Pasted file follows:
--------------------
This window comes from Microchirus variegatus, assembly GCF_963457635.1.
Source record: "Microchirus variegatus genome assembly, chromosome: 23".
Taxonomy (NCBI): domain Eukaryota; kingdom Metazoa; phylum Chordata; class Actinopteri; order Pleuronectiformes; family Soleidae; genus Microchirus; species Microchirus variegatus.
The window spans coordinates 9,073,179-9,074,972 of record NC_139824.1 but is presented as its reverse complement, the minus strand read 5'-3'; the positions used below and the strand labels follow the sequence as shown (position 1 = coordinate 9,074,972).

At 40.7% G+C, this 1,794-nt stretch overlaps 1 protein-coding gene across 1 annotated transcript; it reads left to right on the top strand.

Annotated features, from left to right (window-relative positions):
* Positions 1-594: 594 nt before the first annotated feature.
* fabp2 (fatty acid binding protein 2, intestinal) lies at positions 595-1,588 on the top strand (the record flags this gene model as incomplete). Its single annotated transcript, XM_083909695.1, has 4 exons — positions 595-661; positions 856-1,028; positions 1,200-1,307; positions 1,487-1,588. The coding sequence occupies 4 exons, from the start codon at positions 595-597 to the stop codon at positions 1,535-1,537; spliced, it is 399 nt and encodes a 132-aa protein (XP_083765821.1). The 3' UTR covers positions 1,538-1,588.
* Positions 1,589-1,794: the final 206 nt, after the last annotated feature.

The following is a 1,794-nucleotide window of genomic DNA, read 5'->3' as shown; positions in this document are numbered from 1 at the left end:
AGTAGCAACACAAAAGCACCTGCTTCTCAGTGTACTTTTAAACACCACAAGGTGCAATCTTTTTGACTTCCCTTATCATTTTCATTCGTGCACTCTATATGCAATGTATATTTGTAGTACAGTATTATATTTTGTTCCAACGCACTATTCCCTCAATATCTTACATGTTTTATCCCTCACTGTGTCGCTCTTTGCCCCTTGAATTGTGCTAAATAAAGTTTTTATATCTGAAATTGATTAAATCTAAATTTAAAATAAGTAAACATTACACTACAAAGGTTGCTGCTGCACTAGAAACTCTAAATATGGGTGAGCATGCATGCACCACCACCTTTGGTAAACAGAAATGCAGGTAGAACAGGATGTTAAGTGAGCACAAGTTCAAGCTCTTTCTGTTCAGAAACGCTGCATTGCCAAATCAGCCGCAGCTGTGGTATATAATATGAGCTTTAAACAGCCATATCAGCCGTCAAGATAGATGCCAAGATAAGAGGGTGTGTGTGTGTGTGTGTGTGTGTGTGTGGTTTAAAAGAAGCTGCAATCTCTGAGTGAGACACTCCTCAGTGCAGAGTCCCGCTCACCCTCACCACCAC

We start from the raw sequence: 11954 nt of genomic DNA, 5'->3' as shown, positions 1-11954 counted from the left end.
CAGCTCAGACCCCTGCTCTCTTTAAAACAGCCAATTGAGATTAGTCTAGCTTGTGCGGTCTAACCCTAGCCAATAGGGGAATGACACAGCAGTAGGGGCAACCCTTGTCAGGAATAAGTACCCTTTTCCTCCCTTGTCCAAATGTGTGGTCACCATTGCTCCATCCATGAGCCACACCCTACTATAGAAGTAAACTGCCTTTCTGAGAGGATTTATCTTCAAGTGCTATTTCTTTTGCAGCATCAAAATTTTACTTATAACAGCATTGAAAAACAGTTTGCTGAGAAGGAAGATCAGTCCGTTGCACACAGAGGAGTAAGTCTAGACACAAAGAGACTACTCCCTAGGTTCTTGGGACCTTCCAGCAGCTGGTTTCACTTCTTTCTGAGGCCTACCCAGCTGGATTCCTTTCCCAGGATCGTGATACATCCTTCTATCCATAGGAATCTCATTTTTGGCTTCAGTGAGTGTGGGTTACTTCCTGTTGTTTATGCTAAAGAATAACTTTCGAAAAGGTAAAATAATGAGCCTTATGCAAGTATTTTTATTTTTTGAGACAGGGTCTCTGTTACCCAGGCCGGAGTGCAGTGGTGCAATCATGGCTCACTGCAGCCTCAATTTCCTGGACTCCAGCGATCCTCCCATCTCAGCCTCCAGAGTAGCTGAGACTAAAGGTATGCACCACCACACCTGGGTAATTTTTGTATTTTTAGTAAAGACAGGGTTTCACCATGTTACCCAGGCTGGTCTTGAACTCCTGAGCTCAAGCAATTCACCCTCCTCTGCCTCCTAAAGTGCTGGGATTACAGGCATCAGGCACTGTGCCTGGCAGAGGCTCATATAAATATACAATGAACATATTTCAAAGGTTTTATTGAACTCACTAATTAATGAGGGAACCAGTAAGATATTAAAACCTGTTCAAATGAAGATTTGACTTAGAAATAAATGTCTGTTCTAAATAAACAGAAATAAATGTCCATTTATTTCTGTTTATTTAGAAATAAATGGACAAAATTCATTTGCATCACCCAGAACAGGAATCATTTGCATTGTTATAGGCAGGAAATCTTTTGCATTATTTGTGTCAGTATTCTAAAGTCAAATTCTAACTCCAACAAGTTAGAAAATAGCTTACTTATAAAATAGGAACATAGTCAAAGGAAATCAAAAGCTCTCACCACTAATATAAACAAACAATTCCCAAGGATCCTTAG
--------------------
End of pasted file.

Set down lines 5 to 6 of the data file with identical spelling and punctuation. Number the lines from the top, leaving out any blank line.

At 40.7% G+C, this 1,794-nt stretch overlaps 1 protein-coding gene across 1 annotated transcript; it reads left to right on the top strand.

Annotated features, from left to right (window-relative positions):